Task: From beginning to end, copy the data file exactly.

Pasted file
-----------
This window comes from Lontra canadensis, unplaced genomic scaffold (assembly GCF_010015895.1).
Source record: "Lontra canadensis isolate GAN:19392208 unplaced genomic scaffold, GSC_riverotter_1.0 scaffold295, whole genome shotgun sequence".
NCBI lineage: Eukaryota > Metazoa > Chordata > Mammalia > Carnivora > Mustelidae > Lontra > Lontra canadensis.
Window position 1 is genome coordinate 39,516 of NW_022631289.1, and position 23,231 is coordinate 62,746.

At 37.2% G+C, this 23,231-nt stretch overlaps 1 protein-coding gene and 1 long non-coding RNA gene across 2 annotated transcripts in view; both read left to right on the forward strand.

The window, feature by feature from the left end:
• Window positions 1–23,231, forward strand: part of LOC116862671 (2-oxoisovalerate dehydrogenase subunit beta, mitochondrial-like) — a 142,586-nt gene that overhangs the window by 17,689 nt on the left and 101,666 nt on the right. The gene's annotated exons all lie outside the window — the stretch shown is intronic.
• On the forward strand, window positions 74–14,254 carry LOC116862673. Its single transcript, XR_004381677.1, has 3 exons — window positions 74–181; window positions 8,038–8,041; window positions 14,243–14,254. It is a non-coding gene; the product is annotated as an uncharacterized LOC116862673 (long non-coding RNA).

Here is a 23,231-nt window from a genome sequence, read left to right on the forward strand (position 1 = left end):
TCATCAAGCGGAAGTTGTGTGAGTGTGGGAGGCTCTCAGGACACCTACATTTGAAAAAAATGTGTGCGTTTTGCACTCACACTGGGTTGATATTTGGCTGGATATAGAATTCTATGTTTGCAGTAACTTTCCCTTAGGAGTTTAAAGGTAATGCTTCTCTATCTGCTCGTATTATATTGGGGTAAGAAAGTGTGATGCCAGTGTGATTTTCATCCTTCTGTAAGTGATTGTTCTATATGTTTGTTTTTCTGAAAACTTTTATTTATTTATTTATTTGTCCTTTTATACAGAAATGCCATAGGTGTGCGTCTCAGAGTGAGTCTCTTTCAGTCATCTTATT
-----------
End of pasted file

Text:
This window comes from Lontra canadensis, unplaced genomic scaffold (assembly GCF_010015895.1).
Source record: "Lontra canadensis isolate GAN:19392208 unplaced genomic scaffold, GSC_riverotter_1.0 scaffold295, whole genome shotgun sequence".
NCBI lineage: Eukaryota > Metazoa > Chordata > Mammalia > Carnivora > Mustelidae > Lontra > Lontra canadensis.
Window position 1 is genome coordinate 39,516 of NW_022631289.1, and position 23,231 is coordinate 62,746.

At 37.2% G+C, this 23,231-nt stretch overlaps 1 protein-coding gene and 1 long non-coding RNA gene across 2 annotated transcripts in view; both read left to right on the forward strand.

The window, feature by feature from the left end:
• Window positions 1–23,231, forward strand: part of LOC116862671 (2-oxoisovalerate dehydrogenase subunit beta, mitochondrial-like) — a 142,586-nt gene that overhangs the window by 17,689 nt on the left and 101,666 nt on the right. The gene's annotated exons all lie outside the window — the stretch shown is intronic.
• On the forward strand, window positions 74–14,254 carry LOC116862673. Its single transcript, XR_004381677.1, has 3 exons — window positions 74–181; window positions 8,038–8,041; window positions 14,243–14,254. It is a non-coding gene; the product is annotated as an uncharacterized LOC116862673 (long non-coding RNA).

Here is a 23,231-nt window from a genome sequence, read left to right on the forward strand (position 1 = left end):
TCATCAAGCGGAAGTTGTGTGAGTGTGGGAGGCTCTCAGGACACCTACATTTGAAAAAAATGTGTGCGTTTTGCACTCACACTGGGTTGATATTTGGCTGGATATAGAATTCTATGTTTGCAGTAACTTTCCCTTAGGAGTTTAAAGGTAATGCTTCTCTATCTGCTCGTATTATATTGGGGTAAGAAAGTGTGATGCCAGTGTGATTTTCATCCTTCTGTAAGTGATTGTTCTATATGTTTGTTTTTCTGAAAACTTTTATTTATTTATTTATTTGTCCTTTTATACAGAAATGCCATAGGTGTGCGTCTCAGAGTGAGTCTCTTTCAGTCATCTTATT